And so the plane was filled with approximately 90 girls with racing hormones who discovered immediately that a school of boys was on the same plane for a tour through Turkey as well. The boys would cross our path 3 more times that week which always resulted in a lot of waving, screaming, hanging through the windows and anything else that could help attract attention.
    Soon enough we were playing card games on the plane where the loser had to take a dare challenge which was usually something like "go kiss the person in seat 45B". It caused quite some surprised looks from the few adults that were on the flight when we had wrongly guessed a seat and we ended up asking an adult man whether he could be kissed on the cheek for the sake of winning a game. Fortunately Belgians are not afraid of kissing people as a greeting so not much of a challenge there...

    The food on the flight was a bigger challenge: sheep meat is a taste you need to acquire and most of us decided not to take that effort. They'd be hungry most of the trip though :p. On the desert we were all unanimous: gross. The little cake looked fine at first sight laying on some sort of sugery syrup. But as soon as we touched it, it seemed to suck up all the syrup like a little sponge releasing it again as soon as we lifted our fork again. In my memory it even made a gargling sound. "Eeek, it's 'sop cake' " (a soap suds cake?) someone yelled and all our appetite was gone.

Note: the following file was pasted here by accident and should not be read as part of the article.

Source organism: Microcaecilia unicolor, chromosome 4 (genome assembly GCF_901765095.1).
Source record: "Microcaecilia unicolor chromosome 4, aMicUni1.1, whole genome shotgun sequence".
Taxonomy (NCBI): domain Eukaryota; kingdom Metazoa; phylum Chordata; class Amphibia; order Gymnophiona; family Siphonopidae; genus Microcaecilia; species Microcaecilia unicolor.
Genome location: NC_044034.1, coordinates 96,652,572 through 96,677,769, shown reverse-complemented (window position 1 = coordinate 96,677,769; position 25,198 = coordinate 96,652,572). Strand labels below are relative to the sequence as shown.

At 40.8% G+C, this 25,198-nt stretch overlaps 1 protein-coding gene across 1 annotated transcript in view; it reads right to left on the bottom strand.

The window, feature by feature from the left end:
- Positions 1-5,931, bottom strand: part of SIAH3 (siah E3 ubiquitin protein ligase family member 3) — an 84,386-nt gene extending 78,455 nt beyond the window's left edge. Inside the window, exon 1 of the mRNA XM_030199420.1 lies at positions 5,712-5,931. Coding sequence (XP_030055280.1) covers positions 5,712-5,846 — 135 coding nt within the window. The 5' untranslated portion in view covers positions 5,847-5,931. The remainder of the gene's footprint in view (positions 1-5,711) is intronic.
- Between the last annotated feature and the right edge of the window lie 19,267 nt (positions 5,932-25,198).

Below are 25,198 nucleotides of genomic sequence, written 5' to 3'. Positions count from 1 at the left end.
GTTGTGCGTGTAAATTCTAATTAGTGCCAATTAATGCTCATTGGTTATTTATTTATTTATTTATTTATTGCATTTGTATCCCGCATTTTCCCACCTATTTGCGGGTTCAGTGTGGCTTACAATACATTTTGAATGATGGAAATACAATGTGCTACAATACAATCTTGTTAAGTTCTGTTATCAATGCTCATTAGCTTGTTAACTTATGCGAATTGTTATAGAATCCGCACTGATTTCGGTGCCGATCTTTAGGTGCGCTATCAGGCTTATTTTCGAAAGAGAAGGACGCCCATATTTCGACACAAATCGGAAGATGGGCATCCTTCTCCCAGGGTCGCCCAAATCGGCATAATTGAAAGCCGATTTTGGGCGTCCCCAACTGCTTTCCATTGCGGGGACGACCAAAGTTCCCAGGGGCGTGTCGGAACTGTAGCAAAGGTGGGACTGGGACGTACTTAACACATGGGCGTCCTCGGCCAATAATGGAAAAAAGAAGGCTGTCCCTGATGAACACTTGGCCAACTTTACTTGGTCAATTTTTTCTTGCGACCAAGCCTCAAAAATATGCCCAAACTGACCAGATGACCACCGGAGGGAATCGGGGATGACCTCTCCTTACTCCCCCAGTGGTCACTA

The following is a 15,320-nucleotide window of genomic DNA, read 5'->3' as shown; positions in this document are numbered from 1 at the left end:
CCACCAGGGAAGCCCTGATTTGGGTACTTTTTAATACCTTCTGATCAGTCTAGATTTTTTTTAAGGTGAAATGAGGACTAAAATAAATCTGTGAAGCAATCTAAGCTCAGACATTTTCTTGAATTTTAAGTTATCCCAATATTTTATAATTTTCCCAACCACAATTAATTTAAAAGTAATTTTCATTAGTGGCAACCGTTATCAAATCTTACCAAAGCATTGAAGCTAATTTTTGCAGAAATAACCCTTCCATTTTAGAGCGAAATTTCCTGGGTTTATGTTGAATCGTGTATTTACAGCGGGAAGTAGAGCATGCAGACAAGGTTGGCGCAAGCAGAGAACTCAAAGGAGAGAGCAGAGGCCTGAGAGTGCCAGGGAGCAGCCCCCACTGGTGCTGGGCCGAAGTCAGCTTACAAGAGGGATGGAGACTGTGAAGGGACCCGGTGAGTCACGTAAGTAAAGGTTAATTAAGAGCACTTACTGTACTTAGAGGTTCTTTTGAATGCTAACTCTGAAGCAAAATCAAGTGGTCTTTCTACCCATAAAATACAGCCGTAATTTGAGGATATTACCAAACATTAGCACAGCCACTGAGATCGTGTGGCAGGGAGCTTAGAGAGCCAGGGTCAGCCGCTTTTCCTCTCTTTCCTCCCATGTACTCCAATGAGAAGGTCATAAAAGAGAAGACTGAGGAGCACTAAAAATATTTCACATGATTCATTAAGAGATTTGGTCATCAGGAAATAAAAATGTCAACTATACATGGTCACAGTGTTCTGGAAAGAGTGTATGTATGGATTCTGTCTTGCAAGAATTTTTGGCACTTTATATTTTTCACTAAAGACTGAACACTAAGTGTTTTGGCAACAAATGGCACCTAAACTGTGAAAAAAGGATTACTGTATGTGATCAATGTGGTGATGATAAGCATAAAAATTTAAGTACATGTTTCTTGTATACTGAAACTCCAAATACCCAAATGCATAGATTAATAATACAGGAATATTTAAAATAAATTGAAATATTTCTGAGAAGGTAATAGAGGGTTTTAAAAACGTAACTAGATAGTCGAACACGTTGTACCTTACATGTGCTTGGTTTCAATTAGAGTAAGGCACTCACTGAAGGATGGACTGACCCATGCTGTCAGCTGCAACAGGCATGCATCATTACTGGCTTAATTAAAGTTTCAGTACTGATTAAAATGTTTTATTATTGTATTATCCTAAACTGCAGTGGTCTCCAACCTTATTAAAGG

I kid you not but we received sop cake every single day on our trip and we've never touched it. I got a dare in the card game near the end of our trip to go and ask the Turkish guide the recipe for sop cake in a flattering way without giving away that we were mocking the cuisine he was so proud off. I don't think I could shake off all his suspicion & surprise with my question but I got away with it and gathered the so hated recipe. It's been conventiently lost since.

  • Several years ago there was a nightly repetitive scene to be watched at a Cypriot hotel restaurant in the evening: 2 girls laughing and giggling to tears while making suspicious movements on their glass. It turns out they kept receiving night after night "Died coke" according to their bill so they specialized in Coke CPR, which was apparently a hilarious activity.


Brian Miller said…
died food has such a way of e3liciting memories...